Tag Archives: Animal Science

Just when you think you’ve seen it all from Berry wildlife, something new comes along. Such was the case this summer when student Hannah Atsma’s video of “boxing deer” went viral on social media, garnering 138,000 Facebook views. In her post, Atsma echoed the thoughts of many with her statement, “This is definitely one of the stranger things I’ve seen the deer of Berry College do.” In search of an explanation, we went to Berry’s resident deer expert, Dana Professor of Animal Science Dr. George Gallagher, and he did not disappoint.

“This type of ‘boxing’ behavior is not uncommon among deer, particularly does,” he explained. “Deer, like many animals, express a hierarchy or dominance behavior. I tend to see these aggressive displays more frequently in late fall and winter when feed resources become more limited. Most of these events are much shorter and less dramatic compared to this video clip. It is a real classic!”

There you have it! Now back to your regularly scheduled eagle watching.

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Student Sheep TourSenior animal science majors Briana CarmonMeredith Robinson, Emily Stenman and Miranda Vega joined Professor and Department Chair Dr. Jay Daniel on an eight-day cross-country odyssey this summer, covering 12 states and 4,127 miles as part of the ANS 492 “sheep tour.” While the itinerary sounds like something out of National Lampoon’s Vacation, the experience was invaluable for the students, who got an up-close-and-personal look at the sheep industry while visiting 16 different farms, businesses and research centers. They also channeled their inner Chevy Chase by doing a little sightseeing, visiting such notable destinations as Mount Rushmore, Custer National Park and the Badlands of South Dakota.

“I appreciate the hard work of Dr. Daniel not only for scheduling the trip, but also taking on the responsibility of four college students and driving us over 4,000 miles, all for the sake of learning more about one of many branches of the agricultural industry,” Carmon said. “At every stop along the way, I observed and learned new sheep handling and processing techniques; as well as built memories that will last a lifetime.”

This is one of many ways Berry students took their college experience “on the road” this summer. Click here to read about another group of students who assisted with the restoration of a coral reef in Roatan, Honduras, with assistance from crowdfunding gifts by alumni and friends.

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Group Photo of Forensics Team at Novice Nationals

Goldwater Scholar Sarah Cooper.

Pictured above: Members of the Berry College Forensics Union display their awards after claiming top honors at Novice Nationals.

Junior biochemistry major Sarah Cooper led a parade of high-achieving Berry students this spring as a recipient of the 2018 Goldwater Scholarship. Cooper, pictured at right, is one of only 211 students nationally chosen for the prestigious award, established by Congress in honor of the late Sen. Barry Goldwater to provide support for U.S. college students who intend to pursue research careers in the natural sciences, engineering or mathematics.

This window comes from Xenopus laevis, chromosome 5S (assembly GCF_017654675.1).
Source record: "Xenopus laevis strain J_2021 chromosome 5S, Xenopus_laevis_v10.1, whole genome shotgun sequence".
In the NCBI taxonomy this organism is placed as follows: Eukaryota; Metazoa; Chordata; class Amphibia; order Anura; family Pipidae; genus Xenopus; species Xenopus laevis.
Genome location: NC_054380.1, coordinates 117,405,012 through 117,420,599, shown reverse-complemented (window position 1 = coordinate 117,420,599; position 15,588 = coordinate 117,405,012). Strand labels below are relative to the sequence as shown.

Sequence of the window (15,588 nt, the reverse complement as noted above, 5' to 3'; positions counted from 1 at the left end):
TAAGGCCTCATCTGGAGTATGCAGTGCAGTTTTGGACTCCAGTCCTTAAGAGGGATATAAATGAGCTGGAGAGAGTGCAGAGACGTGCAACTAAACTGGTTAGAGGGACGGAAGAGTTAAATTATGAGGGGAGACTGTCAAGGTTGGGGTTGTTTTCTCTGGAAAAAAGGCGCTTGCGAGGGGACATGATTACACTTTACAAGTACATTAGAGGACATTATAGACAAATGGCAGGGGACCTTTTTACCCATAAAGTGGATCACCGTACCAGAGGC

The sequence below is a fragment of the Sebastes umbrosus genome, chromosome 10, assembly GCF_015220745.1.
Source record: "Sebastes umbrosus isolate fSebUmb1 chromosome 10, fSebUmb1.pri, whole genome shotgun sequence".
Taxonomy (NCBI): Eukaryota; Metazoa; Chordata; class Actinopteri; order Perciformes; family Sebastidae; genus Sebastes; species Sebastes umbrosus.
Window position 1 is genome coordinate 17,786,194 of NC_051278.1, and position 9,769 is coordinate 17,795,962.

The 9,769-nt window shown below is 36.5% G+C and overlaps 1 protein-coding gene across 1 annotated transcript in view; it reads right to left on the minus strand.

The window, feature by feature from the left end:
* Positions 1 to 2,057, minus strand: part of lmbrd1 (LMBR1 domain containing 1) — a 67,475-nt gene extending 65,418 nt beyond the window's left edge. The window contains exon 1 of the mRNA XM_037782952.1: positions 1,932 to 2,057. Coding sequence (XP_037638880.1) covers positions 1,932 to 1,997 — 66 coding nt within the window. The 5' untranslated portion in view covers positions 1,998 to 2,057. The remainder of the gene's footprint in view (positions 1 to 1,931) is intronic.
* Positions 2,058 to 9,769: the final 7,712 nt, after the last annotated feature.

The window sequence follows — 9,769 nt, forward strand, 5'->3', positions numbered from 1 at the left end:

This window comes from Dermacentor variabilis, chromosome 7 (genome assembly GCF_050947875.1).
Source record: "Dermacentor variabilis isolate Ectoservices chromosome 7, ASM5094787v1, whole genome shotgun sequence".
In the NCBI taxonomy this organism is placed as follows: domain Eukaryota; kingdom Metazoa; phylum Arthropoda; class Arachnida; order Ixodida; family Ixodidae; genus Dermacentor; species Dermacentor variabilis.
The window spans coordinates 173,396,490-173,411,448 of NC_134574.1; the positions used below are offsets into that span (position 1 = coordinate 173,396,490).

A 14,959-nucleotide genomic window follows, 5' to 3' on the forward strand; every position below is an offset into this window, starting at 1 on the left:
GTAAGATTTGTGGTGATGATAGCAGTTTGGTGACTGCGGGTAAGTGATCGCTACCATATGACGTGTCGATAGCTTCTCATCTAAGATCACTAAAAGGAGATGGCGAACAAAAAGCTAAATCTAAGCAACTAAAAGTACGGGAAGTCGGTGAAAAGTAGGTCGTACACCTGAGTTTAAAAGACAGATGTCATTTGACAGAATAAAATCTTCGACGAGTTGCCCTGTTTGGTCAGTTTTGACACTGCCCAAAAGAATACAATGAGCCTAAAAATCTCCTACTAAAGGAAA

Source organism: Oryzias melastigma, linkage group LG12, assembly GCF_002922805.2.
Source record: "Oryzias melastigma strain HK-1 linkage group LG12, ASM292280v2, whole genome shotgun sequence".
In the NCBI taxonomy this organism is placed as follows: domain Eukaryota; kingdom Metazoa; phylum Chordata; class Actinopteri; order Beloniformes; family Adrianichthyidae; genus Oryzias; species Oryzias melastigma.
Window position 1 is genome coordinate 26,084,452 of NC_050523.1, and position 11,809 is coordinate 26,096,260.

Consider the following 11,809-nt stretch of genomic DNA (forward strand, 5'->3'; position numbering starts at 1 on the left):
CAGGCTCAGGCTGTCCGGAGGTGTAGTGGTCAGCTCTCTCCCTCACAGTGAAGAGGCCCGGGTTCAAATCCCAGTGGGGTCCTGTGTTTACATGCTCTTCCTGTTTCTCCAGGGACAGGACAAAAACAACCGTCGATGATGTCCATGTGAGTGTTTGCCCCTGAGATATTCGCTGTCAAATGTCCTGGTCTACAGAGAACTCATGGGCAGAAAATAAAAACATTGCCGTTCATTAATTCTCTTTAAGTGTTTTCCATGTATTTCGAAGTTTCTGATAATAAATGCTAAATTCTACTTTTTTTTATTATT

Also notable this spring was the performance of first-year speakers who claimed top honors for the Berry College Forensics Union at Novice Nationals. Berry had an unprecedented 27 national finalists in the competition, with freshman Shelby Newland winning individual honors in dramatic interpretation.

This is only the tip of the iceberg when it comes to Berry student achievement in 2018. Visit the following links for highlights in areas as varied as theatre, filmmaking, creative writing, student media and animal science.

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Dr. Sheila AllenGiven the impressive growth of Berry’s animal science program (which has more than tripled in size in 15 years), it is fitting that the college’s newest trustee has expertise in that field. Dr. Sheila Allen is a former faculty member and dean of the University of Georgia’s College of Veterinary Medicine who now serves as senior accreditation advisor for the Association of American Veterinary Medical Colleges. She is also a board member for both Cornell University and the Georgia Aquarium.

Allen holds undergraduate and Doctor of Veterinary Medicine degrees from Cornell and a Master of Science degree in veterinary clinical pathology from the University of Georgia. She will attend her first Board of Trustees meeting in February.

By student writer Kendall Aronson

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ANS Lab Ribbon Cutting

Jackie Scott (fourth from left), widow of the late Dr. Allen Scott, joins college leaders, friends and project donors at the ribbon-cutting for Berry’s new animal science laboratory.

The late Dr. Allen Scott was never shy in advocating for Berry students, so it’s only fitting that the entrance to the college’s new animal science laboratory be named in his honor. Family and friends of the faculty legend joined other project supporters for an April 18 ribbon cutting celebrating the completion of the 4,600 square-foot facility, the first animal science priority funded through the LifeReady Campaign.